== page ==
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Coronavirus: Canada confirms first case, as death toll rises to 56

Vincent Wood
Medical staff members wearing protective clothing to help stop the spread of a deadly virus which began in the city, arrive with a patient at the Wuhan Red Cross Hospital in Wuhan on 25 January: AFP via Getty Images

The first case of the Wuhan coronavirus in Canada has been announced, with one person confirmed to be the a presumptive carrier of the virus following testing in Toronto.

It comes as China raises the death toll of the disease to 56, after authorities in the hard-hit Hubei province reported 13 more fatalities while Hunan announced one death.

State media said on Sunday that the total number of cases in the country was 1,975.

Sunnybrook Health Sciences Centre in Toronto said it is “caring for a patient who has a confirmed case of the novel coronavirus that originated in Wuhan, China.”

Dr David Williams, Chief Medical Officer of Health, said they are 95 per cent sure it is the virus after lab testing was done in Ontario.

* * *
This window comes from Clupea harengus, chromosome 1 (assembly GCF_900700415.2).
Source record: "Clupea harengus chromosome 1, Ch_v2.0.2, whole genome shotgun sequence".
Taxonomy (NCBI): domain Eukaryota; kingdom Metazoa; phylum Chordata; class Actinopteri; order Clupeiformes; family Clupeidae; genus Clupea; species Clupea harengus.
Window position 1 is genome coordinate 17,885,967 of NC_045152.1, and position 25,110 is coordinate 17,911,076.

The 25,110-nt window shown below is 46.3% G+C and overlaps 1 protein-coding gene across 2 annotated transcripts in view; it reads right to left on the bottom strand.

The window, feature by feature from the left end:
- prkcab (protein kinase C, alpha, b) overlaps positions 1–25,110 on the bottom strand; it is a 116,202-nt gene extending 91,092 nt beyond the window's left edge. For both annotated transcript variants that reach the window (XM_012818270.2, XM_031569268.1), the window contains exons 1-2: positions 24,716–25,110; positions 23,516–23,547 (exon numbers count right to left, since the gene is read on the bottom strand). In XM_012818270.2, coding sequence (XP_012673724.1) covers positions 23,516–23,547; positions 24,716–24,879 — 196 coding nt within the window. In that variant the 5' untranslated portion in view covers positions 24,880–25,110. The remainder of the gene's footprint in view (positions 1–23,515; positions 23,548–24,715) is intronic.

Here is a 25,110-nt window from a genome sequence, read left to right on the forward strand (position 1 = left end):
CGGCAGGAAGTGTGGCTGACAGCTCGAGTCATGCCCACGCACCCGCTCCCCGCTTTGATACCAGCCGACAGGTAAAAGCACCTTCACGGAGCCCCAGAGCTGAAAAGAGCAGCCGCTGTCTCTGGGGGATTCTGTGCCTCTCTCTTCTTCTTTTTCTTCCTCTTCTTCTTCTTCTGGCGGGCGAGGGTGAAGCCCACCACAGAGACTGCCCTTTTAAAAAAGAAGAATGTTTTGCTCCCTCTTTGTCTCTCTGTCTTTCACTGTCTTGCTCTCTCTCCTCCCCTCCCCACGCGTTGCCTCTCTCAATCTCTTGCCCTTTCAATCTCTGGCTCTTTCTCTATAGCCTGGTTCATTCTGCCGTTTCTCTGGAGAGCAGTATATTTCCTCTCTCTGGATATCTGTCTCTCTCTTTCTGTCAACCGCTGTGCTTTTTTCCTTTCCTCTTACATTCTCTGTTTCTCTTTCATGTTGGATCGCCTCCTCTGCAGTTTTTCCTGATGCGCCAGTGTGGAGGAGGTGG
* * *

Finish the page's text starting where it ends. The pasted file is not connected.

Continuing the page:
Officials said the man is his 50s and recently flew from Wuhan, China to Guangzhou, China and then on to Toronto on 23 January.

“He really wasn’t in Toronto very long. He wasn’t feeling well. I think he was at home and the people that live with him are in self isolation,” said Dr Barbara Yafe, Ontario’s Associated Chief Medical Officer.

On Saturday, Australia and Malaysia reported their first cases of the disease – four each – while Japan announced a third. The incidents follow on from the first cases in Europe being confirmed by France on Friday night, and a second instance of the virus in the US.

In 2003, Toronto was among those to be affected by the SARS outbreak, with 44 patients dying in the area. A total of 438 were sickened across Canada.

Dr Eileen de Villa, Toronto’s Medical Officer of Health, said: “It is understandable that people may be concerned with today’s news of our first case and that people may worry, but I assure you that based on the lessons we learned from SARS now 17 years ago, and given our experiences during the flu pandemic of 2009 and more recently, with Middle Eastern respiratory syndrome, we have learned, shared knowledge and built a stronger public health system that is ready to respond, as needed.

“One of our main roles in public health is to manage the spread of infectious diseases like this one and keep our residents safe and healthy. We will continue to actively monitor this situation with our provincial and national health colleagues and update the public, as needed.”

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